So as we look at that, we say to ourselves, what is it that we need to understand better. What is the tool that we use to connect. This is the the tool. When we understand how our autistic young adults are thinking we can have a much better connection with them. We can truly help problem solve together.

But until we are able to slow things down, lower our arousal and come with a loving approach. It's hard for them to open up it's hard hard for them to feel safe. I mean, there's they're so self deprecating.

They then project that on to us, it's your fault. And it's understandable when you when we think about okay, there's the system in the back the biological system in our brain that just keeps our heart beating. Then there's the mammalian brain, which is our limbic system, which is the fight or flight system that keeps us safe, keeps us conserving our resources and keeps us connected with the tribe.

That's what's happening often with our autistic young adults, so they go into that fight or flight mode and really aren't in a learning place. That's what happens when they can connect with their prefrontal cortex.

The best way we can do that with them is by understanding more of their thinking. 

I argue that the other tool we have to practice all the time is reflective listening, and that's when we reflect back to them. "It seems like you're upset because you aren't getting your needs met."

That's just a general reflection, but you know, they share a lot of frustration with us and it's just so important for them to to have us tell them you know, give them a good reflective, a good reflection so that the words can be put to the thinking that's going on in their head like a washing machine where it's just spinning around and around.

The more we can catch, you know, a thought a piece of laundry and separating it from the others, we can better look at it and understand what it is but when it's in that spin cycle, it's really hard to distinguish what's going on.

So that's what helps us better connect with them. And it's a tool we use ourselves so that we get that low arousal level, so that we get slow things down, so that we are loving toward ourselves as well because it's it's heart wrenching to see our autistic young adults in the legal system because they don't accept that as an excuse often.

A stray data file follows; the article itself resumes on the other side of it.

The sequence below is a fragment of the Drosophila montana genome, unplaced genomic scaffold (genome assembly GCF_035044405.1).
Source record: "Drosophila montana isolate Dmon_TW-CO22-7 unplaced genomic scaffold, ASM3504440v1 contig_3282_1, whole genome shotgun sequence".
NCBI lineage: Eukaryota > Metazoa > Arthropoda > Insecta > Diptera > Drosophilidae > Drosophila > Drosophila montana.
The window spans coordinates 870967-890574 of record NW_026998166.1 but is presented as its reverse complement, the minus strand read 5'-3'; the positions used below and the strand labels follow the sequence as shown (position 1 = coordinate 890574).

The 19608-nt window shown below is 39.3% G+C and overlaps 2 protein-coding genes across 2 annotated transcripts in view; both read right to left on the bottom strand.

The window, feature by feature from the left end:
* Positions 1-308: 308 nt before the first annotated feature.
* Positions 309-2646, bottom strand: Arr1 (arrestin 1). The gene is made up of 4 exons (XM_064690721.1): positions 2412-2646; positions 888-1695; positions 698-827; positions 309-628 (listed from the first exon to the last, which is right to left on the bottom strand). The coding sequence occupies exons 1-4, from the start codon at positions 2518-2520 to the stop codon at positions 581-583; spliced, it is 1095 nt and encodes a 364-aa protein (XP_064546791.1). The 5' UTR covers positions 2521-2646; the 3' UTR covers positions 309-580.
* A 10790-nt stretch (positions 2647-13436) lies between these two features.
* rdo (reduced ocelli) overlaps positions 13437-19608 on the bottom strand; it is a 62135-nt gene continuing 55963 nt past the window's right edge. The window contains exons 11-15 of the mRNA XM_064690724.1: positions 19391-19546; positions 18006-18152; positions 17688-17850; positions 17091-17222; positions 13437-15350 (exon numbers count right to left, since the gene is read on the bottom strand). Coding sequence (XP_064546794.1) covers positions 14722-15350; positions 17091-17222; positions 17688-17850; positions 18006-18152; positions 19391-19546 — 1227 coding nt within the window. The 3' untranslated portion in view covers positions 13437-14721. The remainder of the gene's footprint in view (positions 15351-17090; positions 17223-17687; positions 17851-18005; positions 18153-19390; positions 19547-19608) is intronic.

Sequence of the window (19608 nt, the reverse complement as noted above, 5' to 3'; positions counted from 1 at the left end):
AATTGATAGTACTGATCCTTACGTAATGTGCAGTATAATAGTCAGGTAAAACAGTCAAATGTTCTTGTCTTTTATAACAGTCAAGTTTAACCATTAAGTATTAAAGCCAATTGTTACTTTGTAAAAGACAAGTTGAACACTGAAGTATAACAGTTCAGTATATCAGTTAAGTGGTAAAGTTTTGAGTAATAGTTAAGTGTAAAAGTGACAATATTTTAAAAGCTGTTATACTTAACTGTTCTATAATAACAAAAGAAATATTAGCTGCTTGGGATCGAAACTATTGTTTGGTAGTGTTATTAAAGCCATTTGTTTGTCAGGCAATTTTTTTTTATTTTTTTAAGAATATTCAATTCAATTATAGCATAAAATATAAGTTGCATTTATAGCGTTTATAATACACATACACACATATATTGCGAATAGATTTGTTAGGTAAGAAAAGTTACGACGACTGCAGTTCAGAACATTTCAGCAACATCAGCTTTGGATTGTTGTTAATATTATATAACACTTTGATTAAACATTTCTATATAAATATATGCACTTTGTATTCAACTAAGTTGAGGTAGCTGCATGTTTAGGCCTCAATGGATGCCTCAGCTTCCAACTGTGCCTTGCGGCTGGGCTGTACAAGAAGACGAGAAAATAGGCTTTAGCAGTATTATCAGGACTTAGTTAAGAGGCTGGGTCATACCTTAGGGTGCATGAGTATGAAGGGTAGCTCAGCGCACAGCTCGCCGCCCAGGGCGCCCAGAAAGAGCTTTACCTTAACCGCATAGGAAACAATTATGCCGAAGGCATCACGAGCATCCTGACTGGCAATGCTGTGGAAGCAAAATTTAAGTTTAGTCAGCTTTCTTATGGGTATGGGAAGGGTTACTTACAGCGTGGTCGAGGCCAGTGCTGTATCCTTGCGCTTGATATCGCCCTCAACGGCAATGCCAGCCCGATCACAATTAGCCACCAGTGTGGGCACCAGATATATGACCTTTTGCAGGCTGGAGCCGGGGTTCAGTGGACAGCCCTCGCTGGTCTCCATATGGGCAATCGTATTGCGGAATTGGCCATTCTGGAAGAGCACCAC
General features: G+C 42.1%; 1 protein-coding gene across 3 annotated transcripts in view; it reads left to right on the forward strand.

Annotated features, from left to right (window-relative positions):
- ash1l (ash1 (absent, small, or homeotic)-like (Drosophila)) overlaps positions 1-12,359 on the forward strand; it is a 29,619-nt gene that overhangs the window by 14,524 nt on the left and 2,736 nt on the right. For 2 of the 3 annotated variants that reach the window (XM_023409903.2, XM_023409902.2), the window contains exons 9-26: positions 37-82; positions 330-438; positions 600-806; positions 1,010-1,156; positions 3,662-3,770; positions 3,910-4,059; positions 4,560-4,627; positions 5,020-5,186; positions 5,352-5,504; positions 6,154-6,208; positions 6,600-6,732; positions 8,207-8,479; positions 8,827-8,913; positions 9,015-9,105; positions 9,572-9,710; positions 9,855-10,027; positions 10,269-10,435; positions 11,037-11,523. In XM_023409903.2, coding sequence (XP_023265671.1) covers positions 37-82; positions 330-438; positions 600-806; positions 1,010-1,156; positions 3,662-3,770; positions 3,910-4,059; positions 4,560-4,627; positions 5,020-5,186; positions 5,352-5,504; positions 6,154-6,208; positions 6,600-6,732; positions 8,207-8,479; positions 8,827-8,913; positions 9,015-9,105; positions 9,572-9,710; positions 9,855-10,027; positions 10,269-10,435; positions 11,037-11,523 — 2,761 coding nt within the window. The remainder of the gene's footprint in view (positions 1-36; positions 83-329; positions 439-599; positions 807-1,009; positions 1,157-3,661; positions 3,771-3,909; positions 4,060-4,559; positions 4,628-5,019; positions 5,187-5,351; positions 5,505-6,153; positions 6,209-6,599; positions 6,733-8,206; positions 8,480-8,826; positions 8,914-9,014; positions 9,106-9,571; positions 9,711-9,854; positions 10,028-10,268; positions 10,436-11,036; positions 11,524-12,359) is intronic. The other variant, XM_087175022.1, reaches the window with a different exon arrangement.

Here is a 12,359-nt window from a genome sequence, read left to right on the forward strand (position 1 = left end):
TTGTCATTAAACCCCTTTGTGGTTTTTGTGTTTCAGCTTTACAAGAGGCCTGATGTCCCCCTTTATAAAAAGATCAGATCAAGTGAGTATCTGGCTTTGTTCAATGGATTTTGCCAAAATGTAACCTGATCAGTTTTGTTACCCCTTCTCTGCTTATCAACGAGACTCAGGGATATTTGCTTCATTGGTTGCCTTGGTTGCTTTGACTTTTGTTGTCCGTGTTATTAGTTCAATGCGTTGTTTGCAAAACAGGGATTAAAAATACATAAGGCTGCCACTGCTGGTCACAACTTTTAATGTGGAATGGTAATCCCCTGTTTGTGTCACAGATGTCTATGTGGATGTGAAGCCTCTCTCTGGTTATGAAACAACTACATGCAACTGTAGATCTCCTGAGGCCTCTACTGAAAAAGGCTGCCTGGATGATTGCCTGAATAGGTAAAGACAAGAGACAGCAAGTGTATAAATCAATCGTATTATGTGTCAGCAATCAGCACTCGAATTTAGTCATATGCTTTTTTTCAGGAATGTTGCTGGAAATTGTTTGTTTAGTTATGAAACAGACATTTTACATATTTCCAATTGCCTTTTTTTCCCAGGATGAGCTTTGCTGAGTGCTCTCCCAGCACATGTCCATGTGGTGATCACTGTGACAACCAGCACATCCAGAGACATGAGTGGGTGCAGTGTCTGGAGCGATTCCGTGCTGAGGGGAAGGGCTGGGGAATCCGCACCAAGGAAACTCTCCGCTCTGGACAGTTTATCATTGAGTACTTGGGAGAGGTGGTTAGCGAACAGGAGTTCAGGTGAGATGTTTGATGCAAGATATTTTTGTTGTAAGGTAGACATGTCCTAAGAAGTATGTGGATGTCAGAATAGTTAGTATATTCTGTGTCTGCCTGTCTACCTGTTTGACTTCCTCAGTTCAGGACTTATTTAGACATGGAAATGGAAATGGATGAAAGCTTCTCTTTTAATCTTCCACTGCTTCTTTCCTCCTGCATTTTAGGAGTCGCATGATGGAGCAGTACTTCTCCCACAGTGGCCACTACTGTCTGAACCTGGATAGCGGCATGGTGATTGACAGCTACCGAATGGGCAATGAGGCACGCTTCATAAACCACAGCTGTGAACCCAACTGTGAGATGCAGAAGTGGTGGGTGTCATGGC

Well, they're autistic. That's why they said what they said that's why they did what they did. And it's frustrating that the legal system doesn't recognize that there's a good reason for the behavior. And it wasn't you know, there's a logical explanation due to the kind of brain they get.

Unfortunately, because the legal system doesn't recognize that we ended up with these statistics where  many that the alternative learners are over represented in the legal system.

What do we do now? Well, I just think that we keep practicing the mindset skill of noticing where our thoughts are, which is the STEAR Map, and we keep reflecting, reflecting, reflecting which is the listening actively. That's the people skills. Those are the two skills that I think are critical in a situation where our child child is, you know, hiding and afraid of what happened and doesn't know how to find their way out of the system.

Of course, we need to collaborate with what is the very next thing that we're going to do and that collaborative problem solving process. So collaborative, proactive solutions that Ross Greene advocates at his website is the approach that I would take in this case, and I'm sorry, I don't have my slide there.

So please come to WhenAutismGrowsUp.com. It'll connect you right to my website, and you'll be able to find the free webinar that I created that outlines exactly this is two of the force parts of the IMAP process that I believe is going to help us help our autistic young adults create a life they love that works. And when we apply it to our lives, it works for us as well. And it can it can really make all the difference in the world.

I hope to see you there. Bye for now.